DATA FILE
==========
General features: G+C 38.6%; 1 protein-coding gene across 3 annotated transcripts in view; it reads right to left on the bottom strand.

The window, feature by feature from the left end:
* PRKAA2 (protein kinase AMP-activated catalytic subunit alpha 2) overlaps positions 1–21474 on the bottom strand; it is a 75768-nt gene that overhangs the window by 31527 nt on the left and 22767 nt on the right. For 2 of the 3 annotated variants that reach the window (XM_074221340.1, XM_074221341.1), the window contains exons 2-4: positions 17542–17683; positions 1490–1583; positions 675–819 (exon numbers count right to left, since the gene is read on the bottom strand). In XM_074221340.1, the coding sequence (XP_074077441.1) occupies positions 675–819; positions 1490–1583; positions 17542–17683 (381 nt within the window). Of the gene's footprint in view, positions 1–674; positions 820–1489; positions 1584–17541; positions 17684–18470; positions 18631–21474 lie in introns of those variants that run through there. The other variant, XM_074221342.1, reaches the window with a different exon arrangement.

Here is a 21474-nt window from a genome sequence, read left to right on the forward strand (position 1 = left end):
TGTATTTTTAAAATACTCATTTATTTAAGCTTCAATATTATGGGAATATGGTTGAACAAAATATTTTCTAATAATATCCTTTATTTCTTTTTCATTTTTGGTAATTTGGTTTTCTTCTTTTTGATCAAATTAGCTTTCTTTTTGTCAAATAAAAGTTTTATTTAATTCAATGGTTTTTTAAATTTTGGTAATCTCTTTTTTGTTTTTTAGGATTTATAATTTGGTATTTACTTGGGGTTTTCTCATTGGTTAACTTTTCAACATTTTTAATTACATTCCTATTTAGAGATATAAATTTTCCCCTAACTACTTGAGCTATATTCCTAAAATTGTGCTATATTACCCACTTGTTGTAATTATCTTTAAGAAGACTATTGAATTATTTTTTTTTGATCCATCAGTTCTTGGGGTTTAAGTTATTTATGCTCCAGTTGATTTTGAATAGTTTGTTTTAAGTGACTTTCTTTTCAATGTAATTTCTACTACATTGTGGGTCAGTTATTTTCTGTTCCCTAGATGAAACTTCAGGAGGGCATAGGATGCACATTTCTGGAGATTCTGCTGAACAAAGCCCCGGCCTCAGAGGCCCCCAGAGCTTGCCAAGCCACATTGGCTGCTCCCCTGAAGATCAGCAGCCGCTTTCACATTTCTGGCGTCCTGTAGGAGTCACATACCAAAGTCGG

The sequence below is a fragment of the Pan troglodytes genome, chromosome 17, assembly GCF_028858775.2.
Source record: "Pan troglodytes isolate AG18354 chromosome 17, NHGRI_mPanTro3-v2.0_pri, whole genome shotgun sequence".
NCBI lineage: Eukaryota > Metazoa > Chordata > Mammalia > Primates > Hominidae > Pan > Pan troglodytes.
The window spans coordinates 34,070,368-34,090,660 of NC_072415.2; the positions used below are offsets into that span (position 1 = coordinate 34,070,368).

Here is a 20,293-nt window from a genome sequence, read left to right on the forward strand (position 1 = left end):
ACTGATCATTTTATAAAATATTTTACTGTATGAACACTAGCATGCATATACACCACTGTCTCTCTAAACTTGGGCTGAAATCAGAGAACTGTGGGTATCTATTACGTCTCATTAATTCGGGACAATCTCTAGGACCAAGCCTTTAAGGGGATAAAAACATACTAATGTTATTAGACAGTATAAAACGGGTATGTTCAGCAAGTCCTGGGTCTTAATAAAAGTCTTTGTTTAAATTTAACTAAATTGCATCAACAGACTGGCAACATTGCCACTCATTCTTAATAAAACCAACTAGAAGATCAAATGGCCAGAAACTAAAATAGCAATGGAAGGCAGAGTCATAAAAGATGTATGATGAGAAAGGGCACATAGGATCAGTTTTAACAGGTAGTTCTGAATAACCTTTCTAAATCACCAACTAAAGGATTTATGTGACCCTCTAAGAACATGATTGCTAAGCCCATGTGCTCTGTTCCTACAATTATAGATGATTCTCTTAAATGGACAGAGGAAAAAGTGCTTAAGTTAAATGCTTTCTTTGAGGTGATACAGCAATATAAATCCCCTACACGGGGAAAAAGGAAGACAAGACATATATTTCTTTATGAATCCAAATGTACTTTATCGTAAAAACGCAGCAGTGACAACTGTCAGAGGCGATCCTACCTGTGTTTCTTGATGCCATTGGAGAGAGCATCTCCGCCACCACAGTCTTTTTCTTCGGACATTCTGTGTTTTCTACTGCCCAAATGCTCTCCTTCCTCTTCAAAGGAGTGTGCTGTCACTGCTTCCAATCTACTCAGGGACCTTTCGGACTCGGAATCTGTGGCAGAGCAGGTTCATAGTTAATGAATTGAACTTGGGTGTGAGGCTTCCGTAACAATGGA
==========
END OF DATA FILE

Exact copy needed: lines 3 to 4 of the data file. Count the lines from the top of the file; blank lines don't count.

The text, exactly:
* PRKAA2 (protein kinase AMP-activated catalytic subunit alpha 2) overlaps positions 1–21474 on the bottom strand; it is a 75768-nt gene that overhangs the window by 31527 nt on the left and 22767 nt on the right. For 2 of the 3 annotated variants that reach the window (XM_074221340.1, XM_074221341.1), the window contains exons 2-4: positions 17542–17683; positions 1490–1583; positions 675–819 (exon numbers count right to left, since the gene is read on the bottom strand). In XM_074221340.1, the coding sequence (XP_074077441.1) occupies positions 675–819; positions 1490–1583; positions 17542–17683 (381 nt within the window). Of the gene's footprint in view, positions 1–674; positions 820–1489; positions 1584–17541; positions 17684–18470; positions 18631–21474 lie in introns of those variants that run through there. The other variant, XM_074221342.1, reaches the window with a different exon arrangement.

Here is a 21474-nt window from a genome sequence, read left to right on the forward strand (position 1 = left end):